B2B marketers are notorious for their hesitance to adopt digital marketing tactics. While their counterparts in B2C marketing have recognized the substantial benefits of real-time communication and individual targeting that accompany digital, B2B organizations seem to struggle with identifying the benefits digital poses for them. After all, B2B sales cycles are significantly longer than B2C’s and B2B marketers aim to speak to businesses, not individual consumers. In that light, sticking to traditional marketing tactics may seem the safer and more fruitful option.
Account-based marketing (ABM) is changing all of that. A strategy that involves targeting an individual organization, ABM allows B2B marketers to focus on each prospect as a single market. Driven by personalized messaging and targeted communications, ABM takes the most valuable aspects of digital marketing and tailors them to needs of B2B marketing.
By utilizing targeted lists and prospect-specific strategies, ABM can allow B2B companies to drive better quality leads, grow pipelines, and increase revenue. Additionally, through ABM tools, marketers can gain access to person-level contact data, allowing them to personalize content to not only an account but also to the individuals on the account that are responsible for decision-making.
Account-Based Marketing: Strategy or Tool? Inbound or Outbound?
Originating in 2004, the term ‘Account-Based Marketing’ was coined by ITSMA and it consists of the two components of data and advertising. ABM has been hitting its stride in the past few years, with momentum taking off in 2014. While there are some advanced tools out there that allow ABM to take on a more significant level of capabilities—such as granular segmentation—at its core, ABM is nothing more than a strategy. This means that it can either be implemented as a grassroots effort or employ serious technology to accomplish its end goal. That said, the advancement of technologies that enhance the strategic element of ABM have allowed it to take off in a significant way.
Interestingly, ABM lies somewhere between outbound and inbound marketing tactics, which may also account for its increasing popularity in the B2B space. After all, many B2B organizations have traditionally relied on and trusted outbound efforts to grow their businesses. By combining the technology to target messages with the subtlety of inbound marketing and the sharp strategies of outbound marketing, ABM is carrying B2B marketers into the future.
Through ABM, B2B marketers are “embracing the concept of working with–and thriving with–an ideal client,” according to Jeff Leo Herrmann, Chief Revenue Officer at Fathom. “The opportunity to select great client targets and then focus your marketing content, nurture strategy, and social selling process leads to a highly effective organization.”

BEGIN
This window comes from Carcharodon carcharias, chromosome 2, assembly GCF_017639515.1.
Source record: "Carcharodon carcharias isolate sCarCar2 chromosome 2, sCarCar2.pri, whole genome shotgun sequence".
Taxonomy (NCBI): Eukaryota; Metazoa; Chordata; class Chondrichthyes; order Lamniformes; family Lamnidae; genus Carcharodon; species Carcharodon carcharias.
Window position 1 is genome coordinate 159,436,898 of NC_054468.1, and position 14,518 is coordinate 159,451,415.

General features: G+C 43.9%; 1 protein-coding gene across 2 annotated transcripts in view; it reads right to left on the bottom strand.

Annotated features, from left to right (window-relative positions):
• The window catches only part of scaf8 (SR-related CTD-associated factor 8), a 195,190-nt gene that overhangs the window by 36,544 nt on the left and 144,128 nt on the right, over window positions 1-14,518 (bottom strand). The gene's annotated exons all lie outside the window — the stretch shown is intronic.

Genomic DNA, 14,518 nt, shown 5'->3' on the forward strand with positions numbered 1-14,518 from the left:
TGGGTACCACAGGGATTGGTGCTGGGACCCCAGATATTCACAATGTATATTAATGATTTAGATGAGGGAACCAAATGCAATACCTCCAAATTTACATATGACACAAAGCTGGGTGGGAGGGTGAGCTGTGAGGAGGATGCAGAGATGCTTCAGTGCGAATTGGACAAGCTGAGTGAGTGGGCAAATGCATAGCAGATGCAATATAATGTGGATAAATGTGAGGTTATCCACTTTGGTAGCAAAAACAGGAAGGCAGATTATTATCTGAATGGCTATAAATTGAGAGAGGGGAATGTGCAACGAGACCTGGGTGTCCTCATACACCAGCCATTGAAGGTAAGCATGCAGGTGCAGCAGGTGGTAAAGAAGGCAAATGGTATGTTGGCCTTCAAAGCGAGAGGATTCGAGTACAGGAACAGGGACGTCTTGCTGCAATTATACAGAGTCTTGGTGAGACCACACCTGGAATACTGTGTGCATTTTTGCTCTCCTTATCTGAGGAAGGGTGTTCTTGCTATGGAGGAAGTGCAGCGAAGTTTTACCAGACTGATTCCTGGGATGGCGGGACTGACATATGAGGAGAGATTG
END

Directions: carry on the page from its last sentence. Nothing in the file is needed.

B2B marketers truly ought to begin considering the process of adopting ABM if they haven’t already. After all, studies show that not only will the capabilities of ABM become sharper over the next few years, so too will B2B marketers begin increasing their usage of ABM, becoming sharper in their own marketing efforts.
Account-Based Marketing in 10 Years
With more than 70% of B2B companies hoping to adopt ABM programs (CMS Wire), a growth in the strategy and corresponding tools should be expected. In a separate study by Bizable and Terminus, 80% of B2B organizations utilizing ABM were “gaining noticeable results…and none plan on scaling back efforts”. Additionally, the inception of the ABM Leadership Alliance—which was founded by ABM tools such as Demandbase, Bizable, and Optimizely—indicates that those invested in ABM foresee significant growth as well. It also means that those 70% of B2B companies referenced above will have a solid network of ABM specialists and experienced peers to rely on, increasing both adoption and success.
There’s no better time to get in the ABM game than now.
Until this point, ABM has primarily been popular with enterprises and remained elusive to those with fewer resources. As the technology becomes more accessible, ABM adoption will work its way into mid-market and SMB spaces. For those who still lack the resources to take on ABM technologies, the associated strategies will still see heightened attention thanks to the ability to take a ‘Do-It-Yourself’ approach to ABM through paid social and social selling.
Along with the growth of ABM tools, we can easily expect that tools responsible for enhancing sales and marketing alignment will also increase in importance. Namely, sales intelligence and prospecting tools. By supplementing ABM data with the increased use of these tools, the targeting and messaging capabilities will be stronger than ever. Along these same lines, advancements in predictive analytics will play a complementary role to ABM’s capabilities.
Like any technology that involves advertising, the increased use of ad blocking certainly poses a threat to ABM. Many advertisers are finding ways to get around ad block, though. Additionally, if advertisers create focused, genuinely appealing advertisements, ad block should not make or break the success of ABM.
So, as long as ABM continues to deliver on its promise to provide the strongest ROI for B2B marketers, adoption, accessibility, and capabilities can only be expected to flourish.
Did you like this post? Let us know why (or why not) in the comments. In the meantime, check out our blog Why Programmatic Advertising is Gaining Momentum to discover the power of programmatic advertising for both B2B and B2C marketers.